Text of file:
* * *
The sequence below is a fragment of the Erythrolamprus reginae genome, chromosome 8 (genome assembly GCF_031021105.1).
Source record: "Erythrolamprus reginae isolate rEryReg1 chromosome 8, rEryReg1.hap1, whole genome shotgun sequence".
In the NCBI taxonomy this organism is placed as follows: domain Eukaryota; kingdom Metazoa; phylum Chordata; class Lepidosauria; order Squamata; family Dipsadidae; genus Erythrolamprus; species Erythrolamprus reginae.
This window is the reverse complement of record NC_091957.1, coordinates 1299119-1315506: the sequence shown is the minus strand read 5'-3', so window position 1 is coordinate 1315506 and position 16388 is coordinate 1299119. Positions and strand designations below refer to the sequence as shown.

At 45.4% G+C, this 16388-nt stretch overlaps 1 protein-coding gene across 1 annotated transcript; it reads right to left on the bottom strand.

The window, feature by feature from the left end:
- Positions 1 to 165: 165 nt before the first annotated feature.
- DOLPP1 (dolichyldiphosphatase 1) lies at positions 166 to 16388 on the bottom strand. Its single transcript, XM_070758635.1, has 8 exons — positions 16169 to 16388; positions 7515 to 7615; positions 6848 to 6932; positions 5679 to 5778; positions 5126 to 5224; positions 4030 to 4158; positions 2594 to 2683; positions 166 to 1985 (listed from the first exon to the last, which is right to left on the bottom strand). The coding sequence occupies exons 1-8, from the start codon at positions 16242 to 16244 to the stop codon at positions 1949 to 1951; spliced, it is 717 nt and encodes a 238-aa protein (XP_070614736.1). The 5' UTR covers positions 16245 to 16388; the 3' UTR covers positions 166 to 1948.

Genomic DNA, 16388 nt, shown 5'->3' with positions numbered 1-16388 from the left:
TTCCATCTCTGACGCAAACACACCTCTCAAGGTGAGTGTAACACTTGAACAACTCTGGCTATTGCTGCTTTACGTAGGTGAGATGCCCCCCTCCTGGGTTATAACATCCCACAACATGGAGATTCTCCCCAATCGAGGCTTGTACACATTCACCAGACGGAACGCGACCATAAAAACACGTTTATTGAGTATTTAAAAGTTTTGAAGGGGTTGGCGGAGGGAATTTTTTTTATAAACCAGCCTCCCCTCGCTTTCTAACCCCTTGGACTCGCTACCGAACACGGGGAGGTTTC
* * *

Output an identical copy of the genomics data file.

The sequence below is a fragment of the Erythrolamprus reginae genome, chromosome 8 (genome assembly GCF_031021105.1).
Source record: "Erythrolamprus reginae isolate rEryReg1 chromosome 8, rEryReg1.hap1, whole genome shotgun sequence".
In the NCBI taxonomy this organism is placed as follows: domain Eukaryota; kingdom Metazoa; phylum Chordata; class Lepidosauria; order Squamata; family Dipsadidae; genus Erythrolamprus; species Erythrolamprus reginae.
This window is the reverse complement of record NC_091957.1, coordinates 1299119-1315506: the sequence shown is the minus strand read 5'-3', so window position 1 is coordinate 1315506 and position 16388 is coordinate 1299119. Positions and strand designations below refer to the sequence as shown.

At 45.4% G+C, this 16388-nt stretch overlaps 1 protein-coding gene across 1 annotated transcript; it reads right to left on the bottom strand.

The window, feature by feature from the left end:
- Positions 1 to 165: 165 nt before the first annotated feature.
- DOLPP1 (dolichyldiphosphatase 1) lies at positions 166 to 16388 on the bottom strand. Its single transcript, XM_070758635.1, has 8 exons — positions 16169 to 16388; positions 7515 to 7615; positions 6848 to 6932; positions 5679 to 5778; positions 5126 to 5224; positions 4030 to 4158; positions 2594 to 2683; positions 166 to 1985 (listed from the first exon to the last, which is right to left on the bottom strand). The coding sequence occupies exons 1-8, from the start codon at positions 16242 to 16244 to the stop codon at positions 1949 to 1951; spliced, it is 717 nt and encodes a 238-aa protein (XP_070614736.1). The 5' UTR covers positions 16245 to 16388; the 3' UTR covers positions 166 to 1948.

Genomic DNA, 16388 nt, shown 5'->3' with positions numbered 1-16388 from the left:
TTCCATCTCTGACGCAAACACACCTCTCAAGGTGAGTGTAACACTTGAACAACTCTGGCTATTGCTGCTTTACGTAGGTGAGATGCCCCCCTCCTGGGTTATAACATCCCACAACATGGAGATTCTCCCCAATCGAGGCTTGTACACATTCACCAGACGGAACGCGACCATAAAAACACGTTTATTGAGTATTTAAAAGTTTTGAAGGGGTTGGCGGAGGGAATTTTTTTTATAAACCAGCCTCCCCTCGCTTTCTAACCCCTTGGACTCGCTACCGAACACGGGGAGGTTTC